perfusion is defined as the volume of blood delivered to a certain mass or volume of tissue per unit time. With the use of microsphere deposition techniques (2, 11, 26) and imaging methods such as positron emission tomography (16), single photon emission computed tomography (22), magnetic resonance imaging (4), and computed tomography (CT; see Ref. 13), perfusion has been observed to be heterogeneous in a number of organs such as lungs (11), heart (2, 3, 14), muscle (14, 16), and kidneys (13). The heterogeneity is often presented by plotting the relative dispersion (RD = SD/mean) of perfusion as a function of sample mass. In many cases, these curves are found to resemble a power law relationship as a function of sample mass.

The local distribution of blood flow has to be reflected in the resistance distribution of the delivering vascular network. Many models of blood flow have been proposed that make predictions about the spatial distribution of perfusion (5, 12, 17, 18, 24, 29, 30). Although RD curves with similar power law parameters could be produced, none of these models have been validated by direct comparison with measurements of local perfusion in individual organs. This is due primarily to the fact that most models only match certain statistical features of realistic biological vascular trees and do not represent a particular organ. It is, therefore, a challenging task to establish a direct correspondence between local perfusion distributions in models and in real organs.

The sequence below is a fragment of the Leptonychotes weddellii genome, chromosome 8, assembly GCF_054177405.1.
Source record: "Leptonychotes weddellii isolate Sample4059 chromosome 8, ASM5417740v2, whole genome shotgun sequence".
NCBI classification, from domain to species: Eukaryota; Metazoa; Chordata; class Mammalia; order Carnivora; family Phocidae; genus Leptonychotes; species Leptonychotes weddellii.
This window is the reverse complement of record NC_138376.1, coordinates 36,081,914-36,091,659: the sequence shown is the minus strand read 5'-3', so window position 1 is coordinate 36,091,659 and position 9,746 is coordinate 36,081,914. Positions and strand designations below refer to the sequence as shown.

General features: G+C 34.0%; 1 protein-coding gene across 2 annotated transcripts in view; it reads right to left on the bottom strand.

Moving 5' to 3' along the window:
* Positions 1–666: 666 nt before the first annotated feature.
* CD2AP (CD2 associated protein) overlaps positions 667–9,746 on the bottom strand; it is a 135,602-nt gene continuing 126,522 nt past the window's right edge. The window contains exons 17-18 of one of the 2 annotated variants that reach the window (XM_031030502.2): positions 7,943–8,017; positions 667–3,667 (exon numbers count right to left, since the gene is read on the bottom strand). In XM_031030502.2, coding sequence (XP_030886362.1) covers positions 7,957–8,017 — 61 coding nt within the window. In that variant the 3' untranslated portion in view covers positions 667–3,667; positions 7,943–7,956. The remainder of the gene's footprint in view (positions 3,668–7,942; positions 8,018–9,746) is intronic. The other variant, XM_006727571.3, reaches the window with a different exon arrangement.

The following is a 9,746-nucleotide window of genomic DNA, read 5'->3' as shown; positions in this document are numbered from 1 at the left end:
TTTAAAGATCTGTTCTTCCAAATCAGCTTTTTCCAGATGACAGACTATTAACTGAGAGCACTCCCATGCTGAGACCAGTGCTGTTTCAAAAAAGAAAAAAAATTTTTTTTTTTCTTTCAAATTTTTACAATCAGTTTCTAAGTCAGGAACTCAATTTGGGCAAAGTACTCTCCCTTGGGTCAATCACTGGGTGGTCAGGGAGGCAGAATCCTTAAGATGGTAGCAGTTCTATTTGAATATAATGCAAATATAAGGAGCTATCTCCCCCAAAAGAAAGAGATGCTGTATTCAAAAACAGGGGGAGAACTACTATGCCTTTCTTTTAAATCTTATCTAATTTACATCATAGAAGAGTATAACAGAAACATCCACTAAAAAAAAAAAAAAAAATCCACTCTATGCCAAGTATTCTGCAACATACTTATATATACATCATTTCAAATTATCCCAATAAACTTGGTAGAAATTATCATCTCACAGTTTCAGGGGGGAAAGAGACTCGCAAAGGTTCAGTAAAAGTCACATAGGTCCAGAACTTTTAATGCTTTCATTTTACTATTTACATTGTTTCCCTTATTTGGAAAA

In this article, we present measurements of local perfusion in rat kidneys based on high-resolution computed tomography (microCT) images of microsphere deposition. At the same time, detailed pipe models of the arterial trees were generated from a second set of microCT images of arterial vascular casts in the same kidneys. A model of blood flow through the reconstructed model tree is calculated and is then compared with the experimental measurements.